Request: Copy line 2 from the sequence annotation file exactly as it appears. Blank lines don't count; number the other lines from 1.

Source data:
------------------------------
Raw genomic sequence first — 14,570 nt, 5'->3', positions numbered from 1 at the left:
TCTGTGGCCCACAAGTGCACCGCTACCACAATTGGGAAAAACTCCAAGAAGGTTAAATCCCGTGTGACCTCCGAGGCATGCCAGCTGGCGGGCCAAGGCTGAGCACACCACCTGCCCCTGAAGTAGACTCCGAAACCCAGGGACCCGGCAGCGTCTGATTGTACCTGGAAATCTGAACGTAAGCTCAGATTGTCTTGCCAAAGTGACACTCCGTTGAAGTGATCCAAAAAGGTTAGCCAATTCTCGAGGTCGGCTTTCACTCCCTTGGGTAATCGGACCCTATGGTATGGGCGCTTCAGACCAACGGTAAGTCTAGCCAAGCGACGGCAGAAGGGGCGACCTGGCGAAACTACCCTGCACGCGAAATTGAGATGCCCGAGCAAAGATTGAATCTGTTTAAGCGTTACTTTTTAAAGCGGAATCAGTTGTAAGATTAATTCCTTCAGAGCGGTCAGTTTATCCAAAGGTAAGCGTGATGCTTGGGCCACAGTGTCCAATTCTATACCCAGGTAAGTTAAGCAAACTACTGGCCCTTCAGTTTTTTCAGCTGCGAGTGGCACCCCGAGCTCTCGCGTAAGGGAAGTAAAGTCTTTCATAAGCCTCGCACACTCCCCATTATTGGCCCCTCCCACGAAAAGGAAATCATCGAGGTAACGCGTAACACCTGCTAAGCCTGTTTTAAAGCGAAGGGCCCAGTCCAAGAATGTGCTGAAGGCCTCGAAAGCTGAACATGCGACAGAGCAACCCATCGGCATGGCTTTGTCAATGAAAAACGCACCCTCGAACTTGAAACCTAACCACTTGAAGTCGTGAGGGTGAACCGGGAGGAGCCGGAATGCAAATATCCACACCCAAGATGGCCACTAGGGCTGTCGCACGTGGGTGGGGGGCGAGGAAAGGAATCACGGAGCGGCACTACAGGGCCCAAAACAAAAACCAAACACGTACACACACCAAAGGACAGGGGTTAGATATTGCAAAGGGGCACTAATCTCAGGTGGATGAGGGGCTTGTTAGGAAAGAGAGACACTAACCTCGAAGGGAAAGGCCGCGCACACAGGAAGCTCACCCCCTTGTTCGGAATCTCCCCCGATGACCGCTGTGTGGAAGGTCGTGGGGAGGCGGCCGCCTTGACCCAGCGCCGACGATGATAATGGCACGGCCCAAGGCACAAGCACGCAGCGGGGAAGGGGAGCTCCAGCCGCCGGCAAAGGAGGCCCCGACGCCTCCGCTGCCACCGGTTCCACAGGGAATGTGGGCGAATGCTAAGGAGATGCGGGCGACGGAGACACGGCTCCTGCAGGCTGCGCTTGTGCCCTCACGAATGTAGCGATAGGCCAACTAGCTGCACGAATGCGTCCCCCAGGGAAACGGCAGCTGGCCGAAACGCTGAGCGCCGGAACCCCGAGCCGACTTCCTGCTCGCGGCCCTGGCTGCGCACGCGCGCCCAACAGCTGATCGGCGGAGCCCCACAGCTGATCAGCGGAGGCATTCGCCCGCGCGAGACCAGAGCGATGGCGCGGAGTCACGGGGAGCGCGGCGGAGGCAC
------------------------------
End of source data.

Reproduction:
TCTGTGGCCCACAAGTGCACCGCTACCACAATTGGGAAAAACTCCAAGAAGGTTAAATCCCGTGTGACCTCCGAGGCATGCCAGCTGGCGGGCCAAGGCTGAGCACACCACCTGCCCCTGAAGTAGACTCCGAAACCCAGGGACCCGGCAGCGTCTGATTGTACCTGGAAATCTGAACGTAAGCTCAGATTGTCTTGCCAAAGTGACACTCCGTTGAAGTGATCCAAAAAGGTTAGCCAATTCTCGAGGTCGGCTTTCACTCCCTTGGGTAATCGGACCCTATGGTATGGGCGCTTCAGACCAACGGTAAGTCTAGCCAAGCGACGGCAGAAGGGGCGACCTGGCGAAACTACCCTGCACGCGAAATTGAGATGCCCGAGCAAAGATTGAATCTGTTTAAGCGTTACTTTTTAAAGCGGAATCAGTTGTAAGATTAATTCCTTCAGAGCGGTCAGTTTATCCAAAGGTAAGCGTGATGCTTGGGCCACAGTGTCCAATTCTATACCCAGGTAAGTTAAGCAAACTACTGGCCCTTCAGTTTTTTCAGCTGCGAGTGGCACCCCGAGCTCTCGCGTAAGGGAAGTAAAGTCTTTCATAAGCCTCGCACACTCCCCATTATTGGCCCCTCCCACGAAAAGGAAATCATCGAGGTAACGCGTAACACCTGCTAAGCCTGTTTTAAAGCGAAGGGCCCAGTCCAAGAATGTGCTGAAGGCCTCGAAAGCTGAACATGCGACAGAGCAACCCATCGGCATGGCTTTGTCAATGAAAAACGCACCCTCGAACTTGAAACCTAACCACTTGAAGTCGTGAGGGTGAACCGGGAGGAGCCGGAATGCAAATATCCACACCCAAGATGGCCACTAGGGCTGTCGCACGTGGGTGGGGGGCGAGGAAAGGAATCACGGAGCGGCACTACAGGGCCCAAAACAAAAACCAAACACGTACACACACCAAAGGACAGGGGTTAGATATTGCAAAGGGGCACTAATCTCAGGTGGATGAGGGGCTTGTTAGGAAAGAGAGACACTAACCTCGAAGGGAAAGGCCGCGCACACAGGAAGCTCACCCCCTTGTTCGGAATCTCCCCCGATGACCGCTGTGTGGAAGGTCGTGGGGAGGCGGCCGCCTTGACCCAGCGCCGACGATGATAATGGCACGGCCCAAGGCACAAGCACGCAGCGGGGAAGGGGAGCTCCAGCCGCCGGCAAAGGAGGCCCCGACGCCTCCGCTGCCACCGGTTCCACAGGGAATGTGGGCGAATGCTAAGGAGATGCGGGCGACGGAGACACGGCTCCTGCAGGCTGCGCTTGTGCCCTCACGAATGTAGCGATAGGCCAACTAGCTGCACGAATGCGTCCCCCAGGGAAACGGCAGCTGGCCGAAACGCTGAGCGCCGGAACCCCGAGCCGACTTCCTGCTCGCGGCCCTGGCTGCGCACGCGCGCCCAACAGCTGATCGGCGGAGCCCCACAGCTGATCAGCGGAGGCATTCGCCCGCGCGAGACCAGAGCGATGGCGCGGAGTCACGGGGAGCGCGGCGGAGGCAC